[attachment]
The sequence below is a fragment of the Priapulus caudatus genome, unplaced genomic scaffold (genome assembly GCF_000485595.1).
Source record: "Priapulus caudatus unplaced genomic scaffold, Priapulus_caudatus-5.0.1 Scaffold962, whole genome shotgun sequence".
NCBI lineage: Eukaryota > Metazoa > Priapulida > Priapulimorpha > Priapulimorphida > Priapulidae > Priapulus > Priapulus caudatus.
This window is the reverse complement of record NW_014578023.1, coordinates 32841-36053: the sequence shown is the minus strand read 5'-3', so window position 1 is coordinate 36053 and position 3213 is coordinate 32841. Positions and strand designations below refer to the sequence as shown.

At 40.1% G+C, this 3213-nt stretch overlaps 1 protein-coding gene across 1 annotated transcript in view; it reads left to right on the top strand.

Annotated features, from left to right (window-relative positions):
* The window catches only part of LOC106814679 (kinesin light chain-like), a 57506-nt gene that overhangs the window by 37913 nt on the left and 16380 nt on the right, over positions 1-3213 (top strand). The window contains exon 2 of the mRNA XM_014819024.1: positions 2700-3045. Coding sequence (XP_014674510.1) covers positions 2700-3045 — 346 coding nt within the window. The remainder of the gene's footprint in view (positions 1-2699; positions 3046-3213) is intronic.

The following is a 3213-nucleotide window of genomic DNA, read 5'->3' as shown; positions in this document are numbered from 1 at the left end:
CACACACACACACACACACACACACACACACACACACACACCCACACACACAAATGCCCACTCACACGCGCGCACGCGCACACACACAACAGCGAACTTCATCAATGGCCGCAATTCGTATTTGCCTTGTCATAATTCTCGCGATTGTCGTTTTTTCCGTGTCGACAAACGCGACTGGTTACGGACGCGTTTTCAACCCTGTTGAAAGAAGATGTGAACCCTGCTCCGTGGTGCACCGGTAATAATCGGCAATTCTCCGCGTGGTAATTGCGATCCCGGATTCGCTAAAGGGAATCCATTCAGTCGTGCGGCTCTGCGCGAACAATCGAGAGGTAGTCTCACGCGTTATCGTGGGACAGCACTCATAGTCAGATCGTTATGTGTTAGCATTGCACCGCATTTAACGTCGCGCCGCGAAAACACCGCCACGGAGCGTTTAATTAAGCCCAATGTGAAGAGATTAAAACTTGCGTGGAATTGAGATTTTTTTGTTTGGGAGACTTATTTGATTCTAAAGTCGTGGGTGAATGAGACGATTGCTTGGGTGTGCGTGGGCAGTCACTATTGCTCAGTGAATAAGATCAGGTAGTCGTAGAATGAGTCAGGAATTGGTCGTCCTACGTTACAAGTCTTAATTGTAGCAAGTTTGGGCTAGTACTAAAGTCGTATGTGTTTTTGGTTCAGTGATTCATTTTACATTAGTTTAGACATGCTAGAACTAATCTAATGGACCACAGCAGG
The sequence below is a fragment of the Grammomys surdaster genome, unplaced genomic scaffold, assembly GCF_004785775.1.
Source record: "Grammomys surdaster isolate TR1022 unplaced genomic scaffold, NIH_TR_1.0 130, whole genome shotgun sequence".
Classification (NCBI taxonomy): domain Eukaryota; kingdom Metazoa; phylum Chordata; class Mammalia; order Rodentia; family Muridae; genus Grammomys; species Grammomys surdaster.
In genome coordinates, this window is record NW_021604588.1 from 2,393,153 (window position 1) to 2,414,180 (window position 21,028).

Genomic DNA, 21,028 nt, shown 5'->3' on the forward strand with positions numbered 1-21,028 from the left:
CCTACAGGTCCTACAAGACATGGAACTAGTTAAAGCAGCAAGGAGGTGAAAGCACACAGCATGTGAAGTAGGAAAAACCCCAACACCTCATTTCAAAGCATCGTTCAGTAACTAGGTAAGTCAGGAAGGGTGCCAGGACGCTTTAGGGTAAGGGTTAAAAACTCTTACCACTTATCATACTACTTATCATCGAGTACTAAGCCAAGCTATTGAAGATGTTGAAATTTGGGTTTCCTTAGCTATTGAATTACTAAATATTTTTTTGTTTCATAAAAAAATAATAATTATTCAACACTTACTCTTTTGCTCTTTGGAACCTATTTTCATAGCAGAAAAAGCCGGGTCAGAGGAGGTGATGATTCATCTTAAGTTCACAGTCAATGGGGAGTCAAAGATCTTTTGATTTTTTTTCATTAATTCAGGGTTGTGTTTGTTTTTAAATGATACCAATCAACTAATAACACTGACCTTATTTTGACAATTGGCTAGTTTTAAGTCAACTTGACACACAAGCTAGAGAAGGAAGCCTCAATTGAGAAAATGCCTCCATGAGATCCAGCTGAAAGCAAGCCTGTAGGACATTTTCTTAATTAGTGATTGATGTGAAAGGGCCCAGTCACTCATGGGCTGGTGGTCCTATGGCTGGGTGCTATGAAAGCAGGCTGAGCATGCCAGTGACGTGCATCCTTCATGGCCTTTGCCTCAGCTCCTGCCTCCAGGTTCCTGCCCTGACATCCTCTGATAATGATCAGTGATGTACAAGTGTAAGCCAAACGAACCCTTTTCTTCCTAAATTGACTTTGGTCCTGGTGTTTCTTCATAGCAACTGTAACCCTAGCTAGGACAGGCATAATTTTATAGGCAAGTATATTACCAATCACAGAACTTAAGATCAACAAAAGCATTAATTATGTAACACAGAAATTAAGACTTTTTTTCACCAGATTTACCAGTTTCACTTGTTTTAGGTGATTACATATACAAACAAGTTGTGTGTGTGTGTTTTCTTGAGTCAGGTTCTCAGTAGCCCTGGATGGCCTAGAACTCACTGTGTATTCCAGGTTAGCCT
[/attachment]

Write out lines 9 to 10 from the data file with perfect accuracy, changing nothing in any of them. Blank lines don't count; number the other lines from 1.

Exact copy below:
CACACACACACACACACACACACACACACACACACACACACCCACACACACAAATGCCCACTCACACGCGCGCACGCGCACACACACAACAGCGAACTTCATCAATGGCCGCAATTCGTATTTGCCTTGTCATAATTCTCGCGATTGTCGTTTTTTCCGTGTCGACAAACGCGACTGGTTACGGACGCGTTTTCAACCCTGTTGAAAGAAGATGTGAACCCTGCTCCGTGGTGCACCGGTAATAATCGGCAATTCTCCGCGTGGTAATTGCGATCCCGGATTCGCTAAAGGGAATCCATTCAGTCGTGCGGCTCTGCGCGAACAATCGAGAGGTAGTCTCACGCGTTATCGTGGGACAGCACTCATAGTCAGATCGTTATGTGTTAGCATTGCACCGCATTTAACGTCGCGCCGCGAAAACACCGCCACGGAGCGTTTAATTAAGCCCAATGTGAAGAGATTAAAACTTGCGTGGAATTGAGATTTTTTTGTTTGGGAGACTTATTTGATTCTAAAGTCGTGGGTGAATGAGACGATTGCTTGGGTGTGCGTGGGCAGTCACTATTGCTCAGTGAATAAGATCAGGTAGTCGTAGAATGAGTCAGGAATTGGTCGTCCTACGTTACAAGTCTTAATTGTAGCAAGTTTGGGCTAGTACTAAAGTCGTATGTGTTTTTGGTTCAGTGATTCATTTTACATTAGTTTAGACATGCTAGAACTAATCTAATGGACCACAGCAGG
The sequence below is a fragment of the Grammomys surdaster genome, unplaced genomic scaffold, assembly GCF_004785775.1.